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In Pictures: Turkey votes in presidential election
Turkish voters are casting their ballots in the country's first directly-elected presidential vote.
Last updated: 10 Aug 2014 14:39
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Istanbul, Turkey - Turks headed to the polls on Sunday in Turkey's first-ever presidential election by popular vote.

About 53 million people were eligible to cast their ballots, as early polls showed Prime Minister Recep Tayyip Erdogan as the frontrunner.

Erdogan's main opponent, Ekmeleddin Ihsanoglu, was backed by the country's two major opposition parties, the Republican Peoples' Party (CHP) and the Nationalist Movement Party (MHP). Selahattin Demirtas, a senior figure among Turkey's Kurdish minority, was the third option for president. Demirtas is supported by the People's Democracy Party (HDP), a pro-Kurdish party. 

A survey conducted by Turkish pollster A&G put Erdogan at 55.1 percent, with Ihsanoglu predicted to earn 33 percent and Demirtas 11.6 percent.

Erdogan's campaign focused strongly on infrastructure projects, foreign policy, economic reforms, and a new constitution featuring a presidential system, while Ihsanoglu has stressed "unity" and "neutrality". Demirtas, meanwhile, has come out strongly on a range of social issues, from LGBT rights to environmental conservation.

A candidate must receive more than 50 percent support in the first round to be elected, or a runoff vote will be held on August 24.


/Osman Kaytazoglu/Al Jazeera

Turks are heading to the polls to elect a new president in a vote that Prime Minister Recep Tayyip Erdogan is expected to win.



/Osman Kaytazoglu/Al Jazeera

For the first time in Turkey's history, citizens will elect their president by a popular vote, in line with a constitutional amendment adopted in 2007.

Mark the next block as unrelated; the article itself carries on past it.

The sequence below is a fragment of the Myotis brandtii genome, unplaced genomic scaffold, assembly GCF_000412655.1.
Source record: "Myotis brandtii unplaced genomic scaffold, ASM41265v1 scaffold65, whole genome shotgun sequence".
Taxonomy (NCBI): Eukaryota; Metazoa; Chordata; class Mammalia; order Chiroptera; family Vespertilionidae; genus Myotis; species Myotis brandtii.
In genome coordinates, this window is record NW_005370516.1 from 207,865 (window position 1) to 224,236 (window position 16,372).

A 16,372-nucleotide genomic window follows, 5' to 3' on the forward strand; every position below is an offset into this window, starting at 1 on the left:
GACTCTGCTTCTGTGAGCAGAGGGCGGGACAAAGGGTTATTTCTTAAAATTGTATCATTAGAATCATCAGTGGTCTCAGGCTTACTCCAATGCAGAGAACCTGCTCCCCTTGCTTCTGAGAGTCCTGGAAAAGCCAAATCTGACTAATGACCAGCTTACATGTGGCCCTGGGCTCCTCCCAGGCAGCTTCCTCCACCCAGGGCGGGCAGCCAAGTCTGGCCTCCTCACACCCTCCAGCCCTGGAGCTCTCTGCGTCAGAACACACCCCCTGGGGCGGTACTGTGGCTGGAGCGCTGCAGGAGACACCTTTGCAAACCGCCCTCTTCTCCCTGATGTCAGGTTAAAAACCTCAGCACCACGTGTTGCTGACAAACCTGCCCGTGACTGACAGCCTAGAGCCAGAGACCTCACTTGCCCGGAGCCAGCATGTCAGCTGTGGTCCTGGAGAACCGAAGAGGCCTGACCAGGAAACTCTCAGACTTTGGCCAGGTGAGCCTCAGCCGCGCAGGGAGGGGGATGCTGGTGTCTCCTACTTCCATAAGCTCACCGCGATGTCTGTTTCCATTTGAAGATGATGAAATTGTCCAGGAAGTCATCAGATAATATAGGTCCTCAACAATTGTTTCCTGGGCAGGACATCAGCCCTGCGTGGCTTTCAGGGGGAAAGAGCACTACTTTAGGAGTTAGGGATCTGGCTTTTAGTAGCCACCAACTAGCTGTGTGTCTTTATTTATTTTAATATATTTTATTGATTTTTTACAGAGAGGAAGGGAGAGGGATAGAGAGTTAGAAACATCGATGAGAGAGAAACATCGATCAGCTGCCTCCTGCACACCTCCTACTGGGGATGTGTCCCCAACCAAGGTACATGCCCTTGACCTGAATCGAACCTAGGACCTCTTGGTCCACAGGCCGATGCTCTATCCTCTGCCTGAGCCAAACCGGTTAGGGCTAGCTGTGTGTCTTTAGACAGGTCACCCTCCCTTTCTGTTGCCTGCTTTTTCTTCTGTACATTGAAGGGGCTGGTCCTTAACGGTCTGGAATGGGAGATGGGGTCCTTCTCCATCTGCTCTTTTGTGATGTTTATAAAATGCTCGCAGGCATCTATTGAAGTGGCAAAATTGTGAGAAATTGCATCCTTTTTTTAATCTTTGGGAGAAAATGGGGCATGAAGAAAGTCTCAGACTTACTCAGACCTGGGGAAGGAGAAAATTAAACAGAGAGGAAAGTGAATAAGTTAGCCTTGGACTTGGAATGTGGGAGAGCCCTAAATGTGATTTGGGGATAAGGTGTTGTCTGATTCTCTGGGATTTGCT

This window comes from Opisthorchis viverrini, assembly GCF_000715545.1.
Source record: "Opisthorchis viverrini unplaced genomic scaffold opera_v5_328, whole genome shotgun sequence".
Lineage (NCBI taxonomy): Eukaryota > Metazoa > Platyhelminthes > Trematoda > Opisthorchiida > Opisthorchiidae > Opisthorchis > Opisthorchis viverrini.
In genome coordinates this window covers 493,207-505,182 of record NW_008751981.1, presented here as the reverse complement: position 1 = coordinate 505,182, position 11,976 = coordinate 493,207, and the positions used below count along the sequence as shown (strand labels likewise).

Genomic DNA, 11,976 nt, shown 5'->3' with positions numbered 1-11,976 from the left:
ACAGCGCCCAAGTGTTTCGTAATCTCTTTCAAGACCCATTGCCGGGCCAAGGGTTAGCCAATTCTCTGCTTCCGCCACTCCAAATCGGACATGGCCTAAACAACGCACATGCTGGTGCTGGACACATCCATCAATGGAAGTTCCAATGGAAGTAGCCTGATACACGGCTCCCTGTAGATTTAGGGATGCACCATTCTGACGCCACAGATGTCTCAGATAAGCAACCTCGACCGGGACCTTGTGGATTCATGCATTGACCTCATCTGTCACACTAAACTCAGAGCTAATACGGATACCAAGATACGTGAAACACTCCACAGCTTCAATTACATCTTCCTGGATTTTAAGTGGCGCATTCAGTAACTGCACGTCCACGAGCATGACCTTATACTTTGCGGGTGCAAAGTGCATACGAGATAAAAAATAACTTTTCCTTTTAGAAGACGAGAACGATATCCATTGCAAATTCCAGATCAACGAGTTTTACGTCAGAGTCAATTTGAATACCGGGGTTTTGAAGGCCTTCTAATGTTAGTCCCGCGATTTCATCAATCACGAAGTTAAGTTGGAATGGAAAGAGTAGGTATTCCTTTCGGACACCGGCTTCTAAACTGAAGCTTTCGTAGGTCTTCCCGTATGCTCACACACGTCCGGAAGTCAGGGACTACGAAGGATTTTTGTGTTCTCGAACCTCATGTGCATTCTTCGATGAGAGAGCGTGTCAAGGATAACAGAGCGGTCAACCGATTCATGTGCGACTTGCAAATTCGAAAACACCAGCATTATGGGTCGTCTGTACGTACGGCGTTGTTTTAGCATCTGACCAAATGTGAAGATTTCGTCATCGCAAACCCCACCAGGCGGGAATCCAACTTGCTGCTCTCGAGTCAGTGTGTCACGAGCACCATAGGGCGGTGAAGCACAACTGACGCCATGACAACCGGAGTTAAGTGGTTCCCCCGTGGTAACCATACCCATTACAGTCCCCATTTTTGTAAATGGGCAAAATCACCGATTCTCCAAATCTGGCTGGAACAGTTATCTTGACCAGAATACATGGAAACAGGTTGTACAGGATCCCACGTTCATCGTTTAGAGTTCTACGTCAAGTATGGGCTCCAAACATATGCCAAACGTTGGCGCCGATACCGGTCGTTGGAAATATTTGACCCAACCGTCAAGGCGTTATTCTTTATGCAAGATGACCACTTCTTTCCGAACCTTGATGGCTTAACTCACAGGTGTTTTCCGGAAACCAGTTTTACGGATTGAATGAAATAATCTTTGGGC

/Osman Kaytazoglu/Al Jazeera

'I have no expectations actually… I have only one dream [that I want] to be come true. So far, Turkey has been under the influence of foreign powers. I tried to vote to say stop this,' said Cenk A., 35, a psychologist. 



/Osman Kaytazoglu/Al Jazeera

Ekmeleddin Ihsanoglu, Erdogan's main opponent, is a conservative academic and diplomat who used to lead the Organisation of Islamic Cooperation.



/Osman Kaytazoglu/Al Jazeera

During his campaign, Erdogan said he would work towards a new constitution featuring a presidential system, and promised an unconventional presidency. 



/Osman Kaytazoglu/Al Jazeera

Nearly 53 million voters out of Turkey's population of 76 million are eligible to cast their ballots.



/Osman Kaytazoglu/Al Jazeera

'We want to live in peaceful country. We want living conditions to improve. A new presidency will bring much more economic power to Turkey,' said Osman Gul, 70, a pensioner.



/Osman Kaytazoglu/Al Jazeera

Erdogan is looking to extend his more than 10 years in power.



/Osman Kaytazoglu/Al Jazeera

'I want peace. I don't want bloodshed anymore. We want a country where mothers and fathers won't cry anymore. Hopefully our prime minister will be the president. God willing, both the Kurdish and Turkish side will come to a solution,' said Havva Eroglu, 43, a housewife.



/Osman Kaytazoglu/Al Jazeera

'I voted for democracy to prevail. I want a happy and peaceful nation. I hope this ballot box will bring about an atmosphere where there is no discrimination based on religion... or ethnicity,' said Kadir Subasi, 20.



/Osman Kaytazoglu/Al Jazeera

'The deputy prime minister suggested that women should not laugh in public right before the elections. Prime Minisiter Erdogan insulting a female journalist is not a good sign. We are heading to embracing an authoritarian regime. I casted my vote, but I am hopeless. As a women, women rights issues are very perturbative,' said Nilay Orman, 43, a teacher.